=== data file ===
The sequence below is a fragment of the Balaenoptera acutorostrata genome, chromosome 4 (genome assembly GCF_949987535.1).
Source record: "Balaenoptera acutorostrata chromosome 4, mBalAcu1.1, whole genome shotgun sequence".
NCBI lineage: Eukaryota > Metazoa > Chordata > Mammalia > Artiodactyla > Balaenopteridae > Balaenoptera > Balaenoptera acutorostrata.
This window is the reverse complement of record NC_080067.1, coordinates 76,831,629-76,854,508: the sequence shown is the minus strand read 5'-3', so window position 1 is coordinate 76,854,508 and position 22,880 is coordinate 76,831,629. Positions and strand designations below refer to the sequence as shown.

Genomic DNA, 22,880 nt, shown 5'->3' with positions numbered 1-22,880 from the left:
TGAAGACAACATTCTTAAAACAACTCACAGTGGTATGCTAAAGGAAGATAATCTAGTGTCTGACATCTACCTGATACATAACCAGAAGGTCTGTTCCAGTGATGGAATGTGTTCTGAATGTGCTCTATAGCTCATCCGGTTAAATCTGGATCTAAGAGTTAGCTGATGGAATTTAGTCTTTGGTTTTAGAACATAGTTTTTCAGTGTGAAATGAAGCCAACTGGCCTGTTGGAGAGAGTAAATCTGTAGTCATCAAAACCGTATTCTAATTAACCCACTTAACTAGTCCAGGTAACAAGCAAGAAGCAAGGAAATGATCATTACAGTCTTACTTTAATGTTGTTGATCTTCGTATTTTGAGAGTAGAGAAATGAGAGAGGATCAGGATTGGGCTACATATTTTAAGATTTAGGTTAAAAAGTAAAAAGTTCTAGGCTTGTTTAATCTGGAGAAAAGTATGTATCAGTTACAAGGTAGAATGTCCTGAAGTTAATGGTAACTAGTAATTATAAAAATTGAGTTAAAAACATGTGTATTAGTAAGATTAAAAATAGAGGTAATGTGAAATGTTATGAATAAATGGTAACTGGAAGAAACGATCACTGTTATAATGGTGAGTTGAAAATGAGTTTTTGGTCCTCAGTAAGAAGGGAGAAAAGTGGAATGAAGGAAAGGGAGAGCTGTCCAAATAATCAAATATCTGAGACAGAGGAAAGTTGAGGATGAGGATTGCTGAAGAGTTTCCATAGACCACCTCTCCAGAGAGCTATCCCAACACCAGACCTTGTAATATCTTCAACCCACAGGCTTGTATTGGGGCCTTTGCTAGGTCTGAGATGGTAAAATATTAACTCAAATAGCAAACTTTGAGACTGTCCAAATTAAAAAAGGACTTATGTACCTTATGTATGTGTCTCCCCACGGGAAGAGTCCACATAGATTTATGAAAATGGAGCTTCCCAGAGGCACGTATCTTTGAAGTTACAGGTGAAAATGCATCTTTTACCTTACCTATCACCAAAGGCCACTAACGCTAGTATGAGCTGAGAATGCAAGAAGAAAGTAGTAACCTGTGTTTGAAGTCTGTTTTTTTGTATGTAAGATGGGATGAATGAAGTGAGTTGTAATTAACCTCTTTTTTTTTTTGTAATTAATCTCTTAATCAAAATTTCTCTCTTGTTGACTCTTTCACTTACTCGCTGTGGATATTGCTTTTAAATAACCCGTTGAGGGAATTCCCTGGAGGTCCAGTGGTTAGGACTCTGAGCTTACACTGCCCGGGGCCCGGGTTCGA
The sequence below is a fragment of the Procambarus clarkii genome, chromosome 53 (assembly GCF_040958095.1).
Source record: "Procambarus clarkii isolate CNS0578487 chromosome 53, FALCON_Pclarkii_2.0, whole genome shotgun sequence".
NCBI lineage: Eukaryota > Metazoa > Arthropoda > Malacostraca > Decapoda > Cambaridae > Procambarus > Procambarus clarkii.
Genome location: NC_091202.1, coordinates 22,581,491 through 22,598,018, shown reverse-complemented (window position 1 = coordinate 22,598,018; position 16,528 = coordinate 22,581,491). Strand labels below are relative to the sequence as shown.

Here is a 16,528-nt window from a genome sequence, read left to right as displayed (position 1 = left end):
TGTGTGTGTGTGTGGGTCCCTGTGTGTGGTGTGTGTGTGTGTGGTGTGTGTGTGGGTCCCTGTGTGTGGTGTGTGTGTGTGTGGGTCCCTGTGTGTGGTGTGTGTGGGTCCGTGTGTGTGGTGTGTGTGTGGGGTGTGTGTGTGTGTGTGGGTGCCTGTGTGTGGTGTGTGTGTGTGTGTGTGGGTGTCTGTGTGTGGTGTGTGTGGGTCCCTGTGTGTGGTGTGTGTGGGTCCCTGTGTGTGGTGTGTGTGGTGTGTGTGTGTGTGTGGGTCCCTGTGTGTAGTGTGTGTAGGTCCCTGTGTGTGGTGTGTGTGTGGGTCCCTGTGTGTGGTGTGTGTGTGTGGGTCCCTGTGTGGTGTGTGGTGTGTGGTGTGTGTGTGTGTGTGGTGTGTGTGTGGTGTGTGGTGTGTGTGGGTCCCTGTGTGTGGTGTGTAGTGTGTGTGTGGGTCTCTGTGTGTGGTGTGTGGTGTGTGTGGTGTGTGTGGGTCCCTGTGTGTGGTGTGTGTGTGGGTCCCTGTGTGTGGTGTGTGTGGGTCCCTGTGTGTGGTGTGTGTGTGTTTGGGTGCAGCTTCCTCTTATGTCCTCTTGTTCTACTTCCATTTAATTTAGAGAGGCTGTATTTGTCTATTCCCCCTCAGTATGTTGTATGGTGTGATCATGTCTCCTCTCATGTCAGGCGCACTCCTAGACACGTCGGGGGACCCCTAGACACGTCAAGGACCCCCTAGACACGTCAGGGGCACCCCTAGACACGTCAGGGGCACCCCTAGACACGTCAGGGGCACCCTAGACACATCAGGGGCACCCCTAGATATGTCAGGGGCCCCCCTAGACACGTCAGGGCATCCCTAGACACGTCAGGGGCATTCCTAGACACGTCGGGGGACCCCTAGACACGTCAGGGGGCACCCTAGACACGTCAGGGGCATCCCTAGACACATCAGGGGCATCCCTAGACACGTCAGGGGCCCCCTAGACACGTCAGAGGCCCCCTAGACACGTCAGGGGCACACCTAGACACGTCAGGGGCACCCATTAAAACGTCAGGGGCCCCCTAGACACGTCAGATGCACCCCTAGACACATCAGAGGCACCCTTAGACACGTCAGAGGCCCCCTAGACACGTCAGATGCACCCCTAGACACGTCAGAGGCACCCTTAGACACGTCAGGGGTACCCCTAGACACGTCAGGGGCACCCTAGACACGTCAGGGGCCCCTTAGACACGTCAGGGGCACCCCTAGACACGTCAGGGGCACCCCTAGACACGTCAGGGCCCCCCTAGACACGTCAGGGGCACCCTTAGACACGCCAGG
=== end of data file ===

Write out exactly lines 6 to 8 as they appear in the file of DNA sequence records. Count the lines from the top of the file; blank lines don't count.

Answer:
TGAAGACAACATTCTTAAAACAACTCACAGTGGTATGCTAAAGGAAGATAATCTAGTGTCTGACATCTACCTGATACATAACCAGAAGGTCTGTTCCAGTGATGGAATGTGTTCTGAATGTGCTCTATAGCTCATCCGGTTAAATCTGGATCTAAGAGTTAGCTGATGGAATTTAGTCTTTGGTTTTAGAACATAGTTTTTCAGTGTGAAATGAAGCCAACTGGCCTGTTGGAGAGAGTAAATCTGTAGTCATCAAAACCGTATTCTAATTAACCCACTTAACTAGTCCAGGTAACAAGCAAGAAGCAAGGAAATGATCATTACAGTCTTACTTTAATGTTGTTGATCTTCGTATTTTGAGAGTAGAGAAATGAGAGAGGATCAGGATTGGGCTACATATTTTAAGATTTAGGTTAAAAAGTAAAAAGTTCTAGGCTTGTTTAATCTGGAGAAAAGTATGTATCAGTTACAAGGTAGAATGTCCTGAAGTTAATGGTAACTAGTAATTATAAAAATTGAGTTAAAAACATGTGTATTAGTAAGATTAAAAATAGAGGTAATGTGAAATGTTATGAATAAATGGTAACTGGAAGAAACGATCACTGTTATAATGGTGAGTTGAAAATGAGTTTTTGGTCCTCAGTAAGAAGGGAGAAAAGTGGAATGAAGGAAAGGGAGAGCTGTCCAAATAATCAAATATCTGAGACAGAGGAAAGTTGAGGATGAGGATTGCTGAAGAGTTTCCATAGACCACCTCTCCAGAGAGCTATCCCAACACCAGACCTTGTAATATCTTCAACCCACAGGCTTGTATTGGGGCCTTTGCTAGGTCTGAGATGGTAAAATATTAACTCAAATAGCAAACTTTGAGACTGTCCAAATTAAAAAAGGACTTATGTACCTTATGTATGTGTCTCCCCACGGGAAGAGTCCACATAGATTTATGAAAATGGAGCTTCCCAGAGGCACGTATCTTTGAAGTTACAGGTGAAAATGCATCTTTTACCTTACCTATCACCAAAGGCCACTAACGCTAGTATGAGCTGAGAATGCAAGAAGAAAGTAGTAACCTGTGTTTGAAGTCTGTTTTTTTGTATGTAAGATGGGATGAATGAAGTGAGTTGTAATTAACCTCTTTTTTTTTTTGTAATTAATCTCTTAATCAAAATTTCTCTCTTGTTGACTCTTTCACTTACTCGCTGTGGATATTGCTTTTAAATAACCCGTTGAGGGAATTCCCTGGAGGTCCAGTGGTTAGGACTCTGAGCTTACACTGCCCGGGGCCCGGGTTCGA
The sequence below is a fragment of the Procambarus clarkii genome, chromosome 53 (assembly GCF_040958095.1).
Source record: "Procambarus clarkii isolate CNS0578487 chromosome 53, FALCON_Pclarkii_2.0, whole genome shotgun sequence".